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I’ve recently returned from a stay in Istanbul. There’s one aspect of the Turkish language that I find particularly interesting and can’t help but wonder what the result would be if the Québécois applied this same aspect to the French of Québec.

Turkish uses a large number of words borrowed from French — regular words, not technical ones.

For example (Turkish words in italics):

sinema = cinéma (cinema)
jeton = jeton (token)
klavye = clavier (keyboard)
pil = pile (battery)
randevu = rendez-vous (appointment)
tren = train (train)
park = parc (park)
pantolon = pantalon (trouser)
avukat = avocat (lawyer)
asansör = ascenseur (lift, elevator)
kuaför = coiffeur (hairdresser)
okul = école (school)
spor = sport (sport)
sabun = savon (soap)
büro = bureau (office)
bisküvi = biscuit (biscuit)
kalite = qualité (quality)
lamba = lampe (lamp)
garaj = garage (garage)
makine = machine (machine)

Turkish has also borrowed a large number of words from Arabic and Persian.

Look at the words on the sign in the image — lots of loanwords in there. How many do you understand without even knowing Turkish?

Borrowed words in Turkish haven’t been without their controversy. There have been attempts to render Turkish more “pure” by replacing foreign words with Turkish ones. There are now cases where two words exist to describe the same thing, for example, one Turkish in origin and the other Arabic.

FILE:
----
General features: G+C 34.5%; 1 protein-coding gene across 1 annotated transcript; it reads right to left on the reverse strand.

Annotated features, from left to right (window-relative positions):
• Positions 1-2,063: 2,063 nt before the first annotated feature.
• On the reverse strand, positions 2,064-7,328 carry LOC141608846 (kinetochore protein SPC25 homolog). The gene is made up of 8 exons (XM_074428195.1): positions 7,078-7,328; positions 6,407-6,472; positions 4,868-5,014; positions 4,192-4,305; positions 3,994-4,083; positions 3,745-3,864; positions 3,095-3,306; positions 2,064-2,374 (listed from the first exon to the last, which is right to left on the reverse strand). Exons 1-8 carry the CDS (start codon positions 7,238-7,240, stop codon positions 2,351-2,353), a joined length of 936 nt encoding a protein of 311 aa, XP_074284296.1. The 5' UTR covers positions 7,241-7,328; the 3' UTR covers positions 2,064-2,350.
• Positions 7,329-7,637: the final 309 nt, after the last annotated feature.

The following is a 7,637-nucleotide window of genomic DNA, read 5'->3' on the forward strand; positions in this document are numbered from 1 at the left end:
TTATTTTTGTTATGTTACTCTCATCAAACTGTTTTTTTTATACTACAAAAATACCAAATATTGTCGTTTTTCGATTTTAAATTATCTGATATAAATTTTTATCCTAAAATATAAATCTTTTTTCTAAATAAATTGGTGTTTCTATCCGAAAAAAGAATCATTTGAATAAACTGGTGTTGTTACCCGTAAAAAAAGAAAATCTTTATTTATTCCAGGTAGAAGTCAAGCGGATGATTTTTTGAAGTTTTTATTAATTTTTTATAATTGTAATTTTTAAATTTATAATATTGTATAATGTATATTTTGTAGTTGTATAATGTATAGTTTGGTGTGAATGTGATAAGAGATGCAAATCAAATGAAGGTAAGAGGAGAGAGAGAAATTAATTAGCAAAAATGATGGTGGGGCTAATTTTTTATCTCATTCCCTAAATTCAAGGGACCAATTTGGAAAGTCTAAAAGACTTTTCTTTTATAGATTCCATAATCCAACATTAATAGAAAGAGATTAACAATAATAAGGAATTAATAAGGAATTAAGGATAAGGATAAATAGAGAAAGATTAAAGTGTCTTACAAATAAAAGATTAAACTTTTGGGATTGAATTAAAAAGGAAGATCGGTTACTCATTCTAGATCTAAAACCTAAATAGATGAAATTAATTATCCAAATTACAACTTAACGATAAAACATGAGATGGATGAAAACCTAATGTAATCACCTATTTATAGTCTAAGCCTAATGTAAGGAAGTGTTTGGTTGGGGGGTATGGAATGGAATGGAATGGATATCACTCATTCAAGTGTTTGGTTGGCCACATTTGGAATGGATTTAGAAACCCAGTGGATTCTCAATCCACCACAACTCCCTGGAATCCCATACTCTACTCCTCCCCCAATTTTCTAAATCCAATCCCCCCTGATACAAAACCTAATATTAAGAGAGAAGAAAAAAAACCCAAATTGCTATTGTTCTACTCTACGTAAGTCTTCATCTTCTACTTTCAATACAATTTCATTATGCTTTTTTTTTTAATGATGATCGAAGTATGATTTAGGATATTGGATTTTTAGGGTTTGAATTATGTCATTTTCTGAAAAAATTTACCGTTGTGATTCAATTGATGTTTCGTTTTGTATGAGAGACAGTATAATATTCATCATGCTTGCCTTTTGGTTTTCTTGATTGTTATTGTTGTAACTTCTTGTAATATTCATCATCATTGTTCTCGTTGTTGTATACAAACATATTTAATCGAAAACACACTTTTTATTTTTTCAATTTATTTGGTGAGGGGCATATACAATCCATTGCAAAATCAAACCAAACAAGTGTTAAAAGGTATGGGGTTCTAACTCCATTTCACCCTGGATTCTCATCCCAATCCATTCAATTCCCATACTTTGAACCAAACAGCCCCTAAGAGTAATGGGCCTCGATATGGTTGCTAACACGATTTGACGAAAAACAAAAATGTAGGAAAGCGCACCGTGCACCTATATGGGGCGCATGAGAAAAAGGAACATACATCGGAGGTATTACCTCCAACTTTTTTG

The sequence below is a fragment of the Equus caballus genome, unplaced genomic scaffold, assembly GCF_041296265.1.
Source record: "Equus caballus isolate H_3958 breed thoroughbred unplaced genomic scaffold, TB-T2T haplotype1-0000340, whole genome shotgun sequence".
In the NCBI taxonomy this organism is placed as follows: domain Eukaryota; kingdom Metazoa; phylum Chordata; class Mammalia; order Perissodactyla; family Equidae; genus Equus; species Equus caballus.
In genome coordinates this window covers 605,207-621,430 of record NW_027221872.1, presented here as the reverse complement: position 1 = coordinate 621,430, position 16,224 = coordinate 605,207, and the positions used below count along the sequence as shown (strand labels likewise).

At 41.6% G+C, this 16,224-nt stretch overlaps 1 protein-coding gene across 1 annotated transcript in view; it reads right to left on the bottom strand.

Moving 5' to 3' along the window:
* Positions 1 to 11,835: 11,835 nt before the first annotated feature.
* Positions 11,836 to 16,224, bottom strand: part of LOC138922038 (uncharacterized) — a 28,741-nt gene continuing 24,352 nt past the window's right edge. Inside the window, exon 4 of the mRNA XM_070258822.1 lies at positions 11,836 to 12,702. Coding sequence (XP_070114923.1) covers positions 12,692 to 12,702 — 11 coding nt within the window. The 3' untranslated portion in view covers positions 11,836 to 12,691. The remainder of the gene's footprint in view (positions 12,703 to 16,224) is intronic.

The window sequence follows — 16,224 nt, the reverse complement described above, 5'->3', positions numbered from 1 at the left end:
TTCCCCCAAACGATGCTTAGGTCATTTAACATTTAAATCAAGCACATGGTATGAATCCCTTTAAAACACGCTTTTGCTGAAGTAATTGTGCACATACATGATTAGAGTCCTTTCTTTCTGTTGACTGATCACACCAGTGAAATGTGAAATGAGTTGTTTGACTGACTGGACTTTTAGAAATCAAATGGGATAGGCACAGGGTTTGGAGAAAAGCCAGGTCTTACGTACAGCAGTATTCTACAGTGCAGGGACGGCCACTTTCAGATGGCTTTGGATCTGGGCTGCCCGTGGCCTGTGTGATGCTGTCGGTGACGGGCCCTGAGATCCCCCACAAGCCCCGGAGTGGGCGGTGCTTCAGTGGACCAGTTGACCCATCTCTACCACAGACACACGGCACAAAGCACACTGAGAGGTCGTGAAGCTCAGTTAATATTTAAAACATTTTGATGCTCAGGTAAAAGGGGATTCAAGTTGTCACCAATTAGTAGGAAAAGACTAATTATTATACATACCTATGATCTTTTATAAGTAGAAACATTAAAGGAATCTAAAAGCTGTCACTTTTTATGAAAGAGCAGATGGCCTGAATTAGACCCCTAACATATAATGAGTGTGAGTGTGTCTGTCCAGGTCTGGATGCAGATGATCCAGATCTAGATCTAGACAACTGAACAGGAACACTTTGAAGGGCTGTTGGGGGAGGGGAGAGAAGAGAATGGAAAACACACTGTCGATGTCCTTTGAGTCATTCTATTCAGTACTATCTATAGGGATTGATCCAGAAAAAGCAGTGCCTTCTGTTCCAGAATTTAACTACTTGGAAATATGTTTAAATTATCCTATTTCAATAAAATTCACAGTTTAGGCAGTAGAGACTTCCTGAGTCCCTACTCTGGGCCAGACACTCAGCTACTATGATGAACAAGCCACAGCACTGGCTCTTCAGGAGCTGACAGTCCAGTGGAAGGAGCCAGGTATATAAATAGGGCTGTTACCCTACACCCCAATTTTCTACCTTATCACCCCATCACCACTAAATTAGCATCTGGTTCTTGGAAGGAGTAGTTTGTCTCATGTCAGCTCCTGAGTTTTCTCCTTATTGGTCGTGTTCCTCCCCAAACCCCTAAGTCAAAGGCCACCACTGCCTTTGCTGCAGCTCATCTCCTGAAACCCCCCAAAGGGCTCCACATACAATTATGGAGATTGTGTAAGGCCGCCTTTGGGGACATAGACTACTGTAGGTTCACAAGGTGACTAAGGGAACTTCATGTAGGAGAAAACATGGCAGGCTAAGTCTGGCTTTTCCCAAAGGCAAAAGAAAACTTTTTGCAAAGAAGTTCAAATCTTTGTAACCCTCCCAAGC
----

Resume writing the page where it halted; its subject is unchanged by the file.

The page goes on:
Of the French words that are in use in modern Turkish, there are a few points we can take away from them:

1. Québécois French is not unique in its borrowings from another language (in this case, English).

2. The French loanwords used in Turkish are “everyday” in nature (not technical jargon) and are standard usages. This is different to English loanwords used in the French of Québec: most sit at the informal level and don’t become standard.

3. Turkish has integrated French loanwords by applying Turkish spelling to them.

It’s especially this third point that I find interesting.

There are those in Québec who wish to see English loanwords eliminated and replaced by French ones. Others have less of a problem with English loanwords.

I can’t help but wonder what would happen if those in the second camp began applying French spelling to English loanwords…

fonne (fun)
raque (rack)
tôsteur (toaster)
bumpeur (bumper)
djôque (joke)
stoule (stool)
tchipe (cheap)
bouqué (booked)
toffe (tough)
mofleur (muffler)
dache (dashboard)
tchomme (chum, boyfriend)

Does applying French spelling help to integrate loanwords? Does it help to “claim” them by taking away their foreignness?

Are loanwords using French spelling more likely to be perceived as belonging to the French of Québec rather than intruders from English?

Or do loanwords using French spelling just look ridiculous, even to those who use these words in conversation and have no problem with their presence in French?

If loanwords using French spelling do appear ridiculous, why then don’t the loanwords integrated into the Turkish spelling system appear ridiculous to the Turkish?

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